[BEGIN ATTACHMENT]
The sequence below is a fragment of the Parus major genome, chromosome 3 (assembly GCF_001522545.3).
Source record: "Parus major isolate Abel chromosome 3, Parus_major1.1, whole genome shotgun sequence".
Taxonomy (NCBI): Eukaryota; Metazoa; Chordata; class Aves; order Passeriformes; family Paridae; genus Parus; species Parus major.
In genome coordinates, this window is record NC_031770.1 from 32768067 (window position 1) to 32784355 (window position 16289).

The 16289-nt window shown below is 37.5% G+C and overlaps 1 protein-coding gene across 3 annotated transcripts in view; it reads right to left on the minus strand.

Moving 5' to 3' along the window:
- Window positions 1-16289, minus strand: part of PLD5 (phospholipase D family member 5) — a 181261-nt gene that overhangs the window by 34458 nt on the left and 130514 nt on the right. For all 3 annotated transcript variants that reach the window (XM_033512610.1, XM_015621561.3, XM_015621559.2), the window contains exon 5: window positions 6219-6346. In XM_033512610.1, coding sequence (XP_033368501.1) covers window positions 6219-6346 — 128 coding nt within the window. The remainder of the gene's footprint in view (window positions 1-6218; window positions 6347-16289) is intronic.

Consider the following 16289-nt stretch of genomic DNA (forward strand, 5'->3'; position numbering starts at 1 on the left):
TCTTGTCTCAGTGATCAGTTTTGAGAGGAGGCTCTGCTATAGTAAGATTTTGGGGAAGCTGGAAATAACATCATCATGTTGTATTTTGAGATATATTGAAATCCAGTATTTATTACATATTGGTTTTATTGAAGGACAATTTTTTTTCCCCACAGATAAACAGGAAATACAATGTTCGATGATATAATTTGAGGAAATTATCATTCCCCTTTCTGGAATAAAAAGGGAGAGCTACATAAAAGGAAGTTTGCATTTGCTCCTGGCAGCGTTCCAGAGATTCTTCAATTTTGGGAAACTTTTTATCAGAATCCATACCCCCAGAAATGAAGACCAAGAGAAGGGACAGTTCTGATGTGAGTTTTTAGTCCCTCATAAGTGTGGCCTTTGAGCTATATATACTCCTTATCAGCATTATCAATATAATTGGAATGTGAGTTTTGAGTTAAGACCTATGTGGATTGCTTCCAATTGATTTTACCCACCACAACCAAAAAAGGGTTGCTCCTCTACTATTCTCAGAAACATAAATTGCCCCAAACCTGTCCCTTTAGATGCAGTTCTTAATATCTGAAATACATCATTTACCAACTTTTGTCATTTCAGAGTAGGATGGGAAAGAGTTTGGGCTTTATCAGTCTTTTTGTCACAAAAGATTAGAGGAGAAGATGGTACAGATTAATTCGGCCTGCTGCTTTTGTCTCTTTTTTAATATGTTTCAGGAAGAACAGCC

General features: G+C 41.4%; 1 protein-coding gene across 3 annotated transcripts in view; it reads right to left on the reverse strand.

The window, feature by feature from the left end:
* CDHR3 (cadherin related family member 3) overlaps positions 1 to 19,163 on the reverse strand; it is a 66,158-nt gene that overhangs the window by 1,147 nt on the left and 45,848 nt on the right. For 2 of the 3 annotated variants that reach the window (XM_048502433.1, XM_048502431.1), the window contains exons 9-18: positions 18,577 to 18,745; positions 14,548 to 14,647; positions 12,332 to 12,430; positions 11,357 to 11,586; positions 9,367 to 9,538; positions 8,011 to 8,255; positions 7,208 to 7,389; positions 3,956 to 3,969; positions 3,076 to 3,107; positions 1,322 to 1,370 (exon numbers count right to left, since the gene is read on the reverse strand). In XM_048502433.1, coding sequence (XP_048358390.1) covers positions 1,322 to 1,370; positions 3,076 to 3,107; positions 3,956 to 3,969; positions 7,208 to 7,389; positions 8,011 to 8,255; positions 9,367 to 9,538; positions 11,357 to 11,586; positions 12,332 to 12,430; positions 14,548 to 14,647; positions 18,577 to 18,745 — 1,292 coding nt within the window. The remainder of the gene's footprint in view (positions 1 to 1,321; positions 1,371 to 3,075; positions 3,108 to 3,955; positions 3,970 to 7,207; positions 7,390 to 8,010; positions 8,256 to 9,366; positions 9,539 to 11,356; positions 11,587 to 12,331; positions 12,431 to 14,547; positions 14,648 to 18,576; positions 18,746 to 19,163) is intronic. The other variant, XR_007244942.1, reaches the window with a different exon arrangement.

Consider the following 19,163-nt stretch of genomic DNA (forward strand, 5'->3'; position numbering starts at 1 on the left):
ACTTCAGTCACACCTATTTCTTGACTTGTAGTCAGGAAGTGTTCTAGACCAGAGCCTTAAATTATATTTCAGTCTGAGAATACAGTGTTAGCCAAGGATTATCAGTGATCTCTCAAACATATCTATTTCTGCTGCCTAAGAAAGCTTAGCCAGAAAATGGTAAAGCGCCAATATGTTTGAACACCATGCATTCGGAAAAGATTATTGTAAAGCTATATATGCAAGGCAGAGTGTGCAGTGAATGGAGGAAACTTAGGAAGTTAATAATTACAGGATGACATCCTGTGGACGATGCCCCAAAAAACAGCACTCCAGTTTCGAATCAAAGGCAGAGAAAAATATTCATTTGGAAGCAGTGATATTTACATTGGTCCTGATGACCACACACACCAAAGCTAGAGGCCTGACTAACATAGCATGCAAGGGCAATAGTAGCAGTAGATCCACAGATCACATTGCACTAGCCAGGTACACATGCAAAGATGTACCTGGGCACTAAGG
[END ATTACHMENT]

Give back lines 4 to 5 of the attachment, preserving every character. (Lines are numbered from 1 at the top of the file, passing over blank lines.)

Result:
In genome coordinates, this window is record NC_031770.1 from 32768067 (window position 1) to 32784355 (window position 16289).

The 16289-nt window shown below is 37.5% G+C and overlaps 1 protein-coding gene across 3 annotated transcripts in view; it reads right to left on the minus strand.